v8 questions

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I need some advice about the v8 in my cruiser. First a little background: 1983 FJ60 bought off e-bay v-8 conversion already done. I take it to a mechanic as soon as I get it and he just starts to laugh. About 8000 and a NV4500, remount of the engine(was too low) other things it is ready to be registered. During that proccess we found conflicting marks as to if it was a 350 or 307. Also, after all the work was done discovered a crack in the engine where the exhaust manifold mates up. This causes quite a bit if smoke on start up. The engine leaks like a sieve and leaks/burns about a quart of oil every 400 miles. I just did an OME Susp. and put on new 33x10.5 BFGs and feeling the difference from the 31s that were on previously. So the question is new Crate engine, rebuilt from a junkyard, or rebuild this one? It is my daily driver and my plan is to set it up for cross country trips vs. a rock crawler. My thoughts are to try and bring hp to high twos maybe three hundred and see if that gives it a little more go before I look to 4.11s

Is it worth trying to have the engine (re)built-up? or should I start with something more fresh?

Thanks!

Brad
 
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If you're looking for cross country driving I'd suggest diesel. Your fuel cost will be 1/2 :eek: of ANY gas powered engine you can find and it'll last forever! My BJ60 will average 25mpg or better.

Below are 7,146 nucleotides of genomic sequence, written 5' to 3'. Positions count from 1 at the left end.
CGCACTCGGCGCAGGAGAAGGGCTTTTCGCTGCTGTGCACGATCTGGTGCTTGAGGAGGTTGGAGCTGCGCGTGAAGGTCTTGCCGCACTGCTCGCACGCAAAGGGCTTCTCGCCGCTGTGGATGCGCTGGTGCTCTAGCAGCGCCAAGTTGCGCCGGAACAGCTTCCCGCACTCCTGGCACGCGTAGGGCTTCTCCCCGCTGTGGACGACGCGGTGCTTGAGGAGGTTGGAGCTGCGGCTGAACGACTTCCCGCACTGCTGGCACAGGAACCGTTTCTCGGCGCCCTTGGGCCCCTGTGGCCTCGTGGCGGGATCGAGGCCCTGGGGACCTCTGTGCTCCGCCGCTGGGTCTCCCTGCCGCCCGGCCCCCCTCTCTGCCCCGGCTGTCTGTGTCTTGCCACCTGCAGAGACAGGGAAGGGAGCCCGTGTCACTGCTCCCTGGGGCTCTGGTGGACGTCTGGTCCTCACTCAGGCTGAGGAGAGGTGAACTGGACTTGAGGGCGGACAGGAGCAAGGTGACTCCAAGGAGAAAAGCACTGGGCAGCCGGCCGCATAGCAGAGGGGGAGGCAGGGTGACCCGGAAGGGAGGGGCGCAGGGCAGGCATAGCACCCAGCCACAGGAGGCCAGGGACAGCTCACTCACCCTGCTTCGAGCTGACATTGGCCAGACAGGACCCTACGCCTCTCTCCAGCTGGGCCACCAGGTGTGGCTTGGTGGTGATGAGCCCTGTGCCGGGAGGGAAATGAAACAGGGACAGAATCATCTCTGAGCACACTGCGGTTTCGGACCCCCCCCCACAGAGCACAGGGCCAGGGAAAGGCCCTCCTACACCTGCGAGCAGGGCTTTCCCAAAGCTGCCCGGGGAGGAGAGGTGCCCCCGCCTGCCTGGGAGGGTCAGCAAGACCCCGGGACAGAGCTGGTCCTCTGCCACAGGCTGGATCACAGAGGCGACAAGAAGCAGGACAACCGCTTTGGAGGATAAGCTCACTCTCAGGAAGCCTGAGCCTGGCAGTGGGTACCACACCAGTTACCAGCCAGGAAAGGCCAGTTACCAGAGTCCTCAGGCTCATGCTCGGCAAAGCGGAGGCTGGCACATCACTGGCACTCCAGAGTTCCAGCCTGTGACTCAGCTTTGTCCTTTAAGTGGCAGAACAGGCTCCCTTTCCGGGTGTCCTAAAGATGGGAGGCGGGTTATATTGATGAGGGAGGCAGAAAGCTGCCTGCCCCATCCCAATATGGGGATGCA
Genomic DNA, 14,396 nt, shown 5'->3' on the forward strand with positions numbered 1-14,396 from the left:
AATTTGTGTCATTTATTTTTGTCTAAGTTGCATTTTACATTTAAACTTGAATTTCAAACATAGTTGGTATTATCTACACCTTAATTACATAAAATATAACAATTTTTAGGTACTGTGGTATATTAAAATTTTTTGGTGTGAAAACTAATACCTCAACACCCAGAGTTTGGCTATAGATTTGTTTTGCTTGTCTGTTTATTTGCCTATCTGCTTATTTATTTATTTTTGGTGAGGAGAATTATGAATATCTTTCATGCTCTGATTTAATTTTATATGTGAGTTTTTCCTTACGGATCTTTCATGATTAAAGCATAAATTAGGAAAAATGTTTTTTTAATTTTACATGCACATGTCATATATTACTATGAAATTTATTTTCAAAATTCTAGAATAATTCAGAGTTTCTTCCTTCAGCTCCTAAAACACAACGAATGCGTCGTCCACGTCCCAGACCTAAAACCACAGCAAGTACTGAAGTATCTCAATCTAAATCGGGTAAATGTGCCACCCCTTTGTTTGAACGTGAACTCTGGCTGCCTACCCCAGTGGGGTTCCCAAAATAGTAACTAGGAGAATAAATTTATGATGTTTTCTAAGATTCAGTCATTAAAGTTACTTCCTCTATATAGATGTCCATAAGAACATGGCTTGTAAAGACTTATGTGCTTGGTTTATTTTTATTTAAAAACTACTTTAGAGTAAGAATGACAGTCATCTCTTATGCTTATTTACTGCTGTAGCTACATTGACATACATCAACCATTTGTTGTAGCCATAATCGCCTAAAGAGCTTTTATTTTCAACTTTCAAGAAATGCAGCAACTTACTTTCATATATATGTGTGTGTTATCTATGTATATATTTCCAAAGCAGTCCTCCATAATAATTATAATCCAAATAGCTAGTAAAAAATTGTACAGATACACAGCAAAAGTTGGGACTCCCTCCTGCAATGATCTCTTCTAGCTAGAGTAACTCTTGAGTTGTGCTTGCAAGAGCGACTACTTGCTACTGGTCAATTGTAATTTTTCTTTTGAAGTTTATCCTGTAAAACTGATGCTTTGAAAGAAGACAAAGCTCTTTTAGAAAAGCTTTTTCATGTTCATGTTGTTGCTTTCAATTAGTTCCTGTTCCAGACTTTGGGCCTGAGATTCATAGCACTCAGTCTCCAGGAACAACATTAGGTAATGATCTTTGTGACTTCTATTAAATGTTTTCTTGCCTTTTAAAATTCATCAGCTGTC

I challenge anyone with a gas powered 'Cruiser to come close to that.
 
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[quote author=hendo link=board=1;threadid=5705;start=msg45293#msg45293 date=1064616600]
do it once and do it right get a LT1 fuel injected good gas milage and 410 hp
[/quote]One of my friends has the LT-1 in his rig and the only place where he can go with the group is on the dunes. There he can spin his tires and hot-rod around. When we do any rock crawling we end up either winching him through or towing out a broken rig. What a pain. He spent a lot of money to not be able to do what a stock Chev truck motor can do for a fraction of the cost. Oh yeah, it goes like mad in the mud though so if thats what you're into, go for it. We just never get rain here in the desert. I'd like an LT-1 for my 32 Roadster but the wife says no. Too many mouths to feed. :doh:
 
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Go with the junkyard rebuild, or check the local machine shops. They usually have all shape and size SBC lying around. Then you can salvage some parts off your motor (oil pan, timing cover, accessory brackets...).

If your looking for a reliability try to keep it close to stock, and maybe look into some fuel injection. ;)
 
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Take this from experience, do yourself a huge favor and buy a NEW crate 350 motor from the dealer. You will be $$ ahead. Intial cost is higher but you will be getting a brand spankin new motor. I don't have faith in rebuild, unless I do it myself. Time always seems to be a huge factor in doing it yourself.
Plus if you are going cross country, would you trust a junkyard rebuild compared to a new engine?
I would steer away from Pep boys, kragens, and junkyard rebuild crap!